The sky might be blue, but there is something ominous about the clouds. They seem to promise violence. It’s hard to say whether the men of the rock are cowering away from whatever is coming or clawing at it. Either way, it seems to spell danger. The heat burns like the fires of hell, unforgiving and inescapable. The very air seems to press you down as if trying to force you into that flaming underworld.
People gather all around, seemingly unaware of what must surely be to come. They seem happy; laughter and chatter are matched by smiling faces and the kisses of lovers. They are drawn to this spot, as if by demonic intent.
That and the signposts. For some reasons this is a tourist hotspot, it is very beautiful I suppose. And the heat isn’t so bad in the shade. Perhaps the sky is just blue after all.
I feel so sorry for future archaeologists. As we stood, looking at the work of unknown builders from millennia ago, I couldn’t help wondering, what are we leaving them to discover? Will our towers of glass and steel still be there, or will they have been replaced by newer ones, built to be ten feet taller? Will it even matter anyway? We have photos and videos, news reports detailing their construction. What mysteries will be left to uncover? Bits and bytes don’t fade away, they don’t get eroded by the wind or carried off like some piece of stone to build another wall.
But that’s what we’re leaving. It’s is something more and something less. Something longer lasting and more fleeting. Not stone or brick, we’re leaving ideas.
I look at you and I wonder, what have you seen? 2000 years old, you were there for the rise and fall of an empire, the rise and decline of another of sorts. You were built so within your walls, people could be entertained, but now it is your walls that provide the entertainment. People come and stare at you, they marvel that you’ve survived so long. Many probably look at you longest through a screen. I did. You can have no idea what that means. You were never built to be on a screen, you were designed to contain tableaux, to hold that art yourself.
I also wonder what you will see when I am gone. A thousand eyes have looked at you and mine are just another two. Do us little folk, us people, really matter to you when you will see a thousand more?
The dust; the dust and the heat; the dust and the heat and the blaring sun. Even now, the conditions are nearly suffocating, when they were matched by the smell of blood, the shrieks of pain and roars from the crowd, it must have been overwhelming. With the stage at ground level and rows of seats rising upwards, you can almost see the ghosts of gladiators, dressed in bronze armor, stepping out into the cauldron, god-like with life and death in their hands. At night, the ghosts seem to come to life. The lights show the amphitheater is still imposing two millennia later, but they also cast shadows that shift and move, remembering all those who met their bloody end there. The Colosseum, almost a ruin, still very much alive.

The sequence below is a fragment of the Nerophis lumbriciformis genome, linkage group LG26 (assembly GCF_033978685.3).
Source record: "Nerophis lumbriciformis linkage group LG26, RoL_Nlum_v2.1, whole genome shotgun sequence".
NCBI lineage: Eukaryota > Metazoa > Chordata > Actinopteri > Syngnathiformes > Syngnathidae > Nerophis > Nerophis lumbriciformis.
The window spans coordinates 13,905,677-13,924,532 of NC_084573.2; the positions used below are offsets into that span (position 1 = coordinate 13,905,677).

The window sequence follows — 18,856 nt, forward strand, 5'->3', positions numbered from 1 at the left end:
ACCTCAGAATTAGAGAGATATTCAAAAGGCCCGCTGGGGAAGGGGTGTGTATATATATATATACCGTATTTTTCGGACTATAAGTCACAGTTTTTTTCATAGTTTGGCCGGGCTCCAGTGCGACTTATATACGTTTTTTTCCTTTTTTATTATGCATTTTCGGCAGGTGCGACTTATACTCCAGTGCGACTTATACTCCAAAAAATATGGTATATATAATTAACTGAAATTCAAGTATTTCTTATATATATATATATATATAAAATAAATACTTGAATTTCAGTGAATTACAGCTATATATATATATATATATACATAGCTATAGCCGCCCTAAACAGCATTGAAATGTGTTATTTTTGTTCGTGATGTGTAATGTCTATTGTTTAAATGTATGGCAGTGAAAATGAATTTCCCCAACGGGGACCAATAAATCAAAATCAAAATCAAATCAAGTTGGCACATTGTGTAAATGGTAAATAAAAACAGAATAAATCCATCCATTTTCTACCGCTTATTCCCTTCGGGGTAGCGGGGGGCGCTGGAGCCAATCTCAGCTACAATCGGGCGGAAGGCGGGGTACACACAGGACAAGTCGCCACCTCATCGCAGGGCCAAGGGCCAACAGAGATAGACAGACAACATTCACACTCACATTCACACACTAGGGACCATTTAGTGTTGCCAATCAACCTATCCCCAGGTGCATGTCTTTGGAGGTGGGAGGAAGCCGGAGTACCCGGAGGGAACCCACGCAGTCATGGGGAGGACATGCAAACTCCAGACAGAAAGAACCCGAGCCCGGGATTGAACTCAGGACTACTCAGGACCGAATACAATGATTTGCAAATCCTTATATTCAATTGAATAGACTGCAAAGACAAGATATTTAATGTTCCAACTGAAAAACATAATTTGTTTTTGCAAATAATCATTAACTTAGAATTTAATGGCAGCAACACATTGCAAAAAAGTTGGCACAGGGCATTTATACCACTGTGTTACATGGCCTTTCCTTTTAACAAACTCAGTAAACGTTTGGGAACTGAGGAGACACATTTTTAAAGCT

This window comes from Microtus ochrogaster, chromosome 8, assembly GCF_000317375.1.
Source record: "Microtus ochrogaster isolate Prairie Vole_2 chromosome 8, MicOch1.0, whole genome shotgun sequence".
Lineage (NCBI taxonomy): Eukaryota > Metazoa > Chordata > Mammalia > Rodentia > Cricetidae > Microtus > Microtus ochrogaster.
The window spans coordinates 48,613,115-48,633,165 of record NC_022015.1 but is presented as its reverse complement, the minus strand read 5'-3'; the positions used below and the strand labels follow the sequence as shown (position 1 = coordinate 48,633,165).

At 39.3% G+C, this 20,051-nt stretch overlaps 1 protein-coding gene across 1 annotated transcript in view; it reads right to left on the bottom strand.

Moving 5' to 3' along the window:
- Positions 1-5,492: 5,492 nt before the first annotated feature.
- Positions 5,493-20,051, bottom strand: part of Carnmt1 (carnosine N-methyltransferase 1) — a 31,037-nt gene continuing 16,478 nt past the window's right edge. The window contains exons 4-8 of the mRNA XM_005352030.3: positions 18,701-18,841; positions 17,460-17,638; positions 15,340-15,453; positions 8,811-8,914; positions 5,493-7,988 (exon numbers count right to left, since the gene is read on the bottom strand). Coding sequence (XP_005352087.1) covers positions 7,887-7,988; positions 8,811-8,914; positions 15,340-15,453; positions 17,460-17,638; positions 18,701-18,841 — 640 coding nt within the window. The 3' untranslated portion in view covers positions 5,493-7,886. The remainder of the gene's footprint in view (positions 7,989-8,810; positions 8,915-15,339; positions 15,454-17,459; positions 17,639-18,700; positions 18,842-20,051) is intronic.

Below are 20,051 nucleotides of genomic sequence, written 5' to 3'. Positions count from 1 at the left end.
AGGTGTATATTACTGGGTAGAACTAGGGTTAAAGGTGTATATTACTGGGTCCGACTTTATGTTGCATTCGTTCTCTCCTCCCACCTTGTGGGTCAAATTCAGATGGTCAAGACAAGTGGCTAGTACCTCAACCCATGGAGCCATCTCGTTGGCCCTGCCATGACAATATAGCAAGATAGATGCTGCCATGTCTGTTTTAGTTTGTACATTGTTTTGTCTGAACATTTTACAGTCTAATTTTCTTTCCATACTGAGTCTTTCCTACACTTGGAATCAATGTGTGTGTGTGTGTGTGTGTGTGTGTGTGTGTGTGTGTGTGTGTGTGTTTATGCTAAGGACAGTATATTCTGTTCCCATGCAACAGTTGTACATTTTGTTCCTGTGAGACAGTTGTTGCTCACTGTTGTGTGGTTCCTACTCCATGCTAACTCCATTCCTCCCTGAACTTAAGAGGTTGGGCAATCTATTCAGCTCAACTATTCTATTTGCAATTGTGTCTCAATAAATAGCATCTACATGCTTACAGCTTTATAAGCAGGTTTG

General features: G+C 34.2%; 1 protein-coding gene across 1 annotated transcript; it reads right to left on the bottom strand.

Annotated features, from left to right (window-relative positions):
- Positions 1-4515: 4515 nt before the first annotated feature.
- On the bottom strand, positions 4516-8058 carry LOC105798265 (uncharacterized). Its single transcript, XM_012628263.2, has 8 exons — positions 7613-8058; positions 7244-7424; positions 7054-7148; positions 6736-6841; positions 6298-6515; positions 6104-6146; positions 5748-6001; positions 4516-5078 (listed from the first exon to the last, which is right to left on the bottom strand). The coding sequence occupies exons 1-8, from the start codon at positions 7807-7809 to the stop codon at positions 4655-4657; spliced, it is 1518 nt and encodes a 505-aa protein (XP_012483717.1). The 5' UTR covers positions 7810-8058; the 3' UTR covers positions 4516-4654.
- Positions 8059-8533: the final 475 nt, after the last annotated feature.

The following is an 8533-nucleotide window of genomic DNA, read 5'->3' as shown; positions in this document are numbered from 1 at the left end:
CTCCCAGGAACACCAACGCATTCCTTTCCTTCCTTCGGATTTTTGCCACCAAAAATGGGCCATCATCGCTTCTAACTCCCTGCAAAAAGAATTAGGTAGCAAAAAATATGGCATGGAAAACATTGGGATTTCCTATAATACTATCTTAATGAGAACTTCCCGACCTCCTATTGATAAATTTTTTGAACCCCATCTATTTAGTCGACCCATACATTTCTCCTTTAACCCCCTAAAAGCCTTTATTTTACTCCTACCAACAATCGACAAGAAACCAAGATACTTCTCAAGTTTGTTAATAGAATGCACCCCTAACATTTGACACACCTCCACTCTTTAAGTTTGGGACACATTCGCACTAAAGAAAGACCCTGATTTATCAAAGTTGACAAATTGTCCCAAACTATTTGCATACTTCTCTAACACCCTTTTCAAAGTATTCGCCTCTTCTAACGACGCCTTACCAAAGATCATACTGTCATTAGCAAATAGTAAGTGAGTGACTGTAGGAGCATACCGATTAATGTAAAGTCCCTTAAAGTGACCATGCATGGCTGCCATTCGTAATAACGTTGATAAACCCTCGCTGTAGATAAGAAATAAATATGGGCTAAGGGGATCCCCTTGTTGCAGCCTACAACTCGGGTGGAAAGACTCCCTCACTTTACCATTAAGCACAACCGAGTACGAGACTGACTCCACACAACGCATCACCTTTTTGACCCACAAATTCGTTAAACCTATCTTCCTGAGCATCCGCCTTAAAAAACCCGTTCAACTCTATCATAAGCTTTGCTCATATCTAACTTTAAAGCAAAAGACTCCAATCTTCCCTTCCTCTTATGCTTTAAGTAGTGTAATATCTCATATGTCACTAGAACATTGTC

It feels like our footprints should still be there. It was our beach after all. We claimed it with the marks we left like a flag on the moon or a scribble of a name on an old school desk: ‘we were here’. We walked along the beach at sunset, with no one else in sight. We weren’t going anywhere, just taking our time and letting the Andaman Sea lap at our feet. The water was warm, as was the sand, but the breeze was cool and drew us together. I tried to take a photo, I placed my camera and tripod on the sand and the sea came and lapped at that too. A little damp, but not ruined and an almost perfect shot captured. The only thing missing was the footsteps, the footsteps that marked it out as ours.
It’s a fast city, Amsterdam. Cyclists, on their battered bikes, weaving through pedestrians, bells ringing and crashes averted at the last second. If feels young, even though its old. And there’s no mid-life crisis in sight; it wears the tourists’ khaki shorts pulled up high and the socks in old leather sandals in knowing irony. The coffee shops and the red lights summon tittering people, alive with the feeling of freedom and not-quite-safe pleasures. It has what people call, an ‘atmosphere’.
But we took it slow. We were bullet time. Detached from the rest of the world as it revolved around us in a blur. We had our own world. We had each other. We were tourists yes, but we walked to our own tempo, following the rhythms of each other’s feet. And we haven’t stopped. We still walk to our own beat. We’re still bullet time.
She just wants to play, she’s only three. She has a favourite ball, it’s still just about yellow, despite all the scuffs and the dust. Really, it’s still only just about a ball, it’s certainly not round, it probably wasn’t designed for feet like hers. She throws it around anyway, up in the air, along the ground, towards anyone who she thinks might want to play too. And who wouldn’t want to? She’s beautiful. Her eyes sparkle with a mischievous intelligence and when she reaches out for you, it is as though you’re being blessed.
She throws dirt up in the air just because she can and she knows she won’t be told off, not with that smile. It looks like a smile anyway. It’s certainly easier for us to think that way. Because she’s chained. Tethered to a wooden post with metal links. Still, it looks like a smile.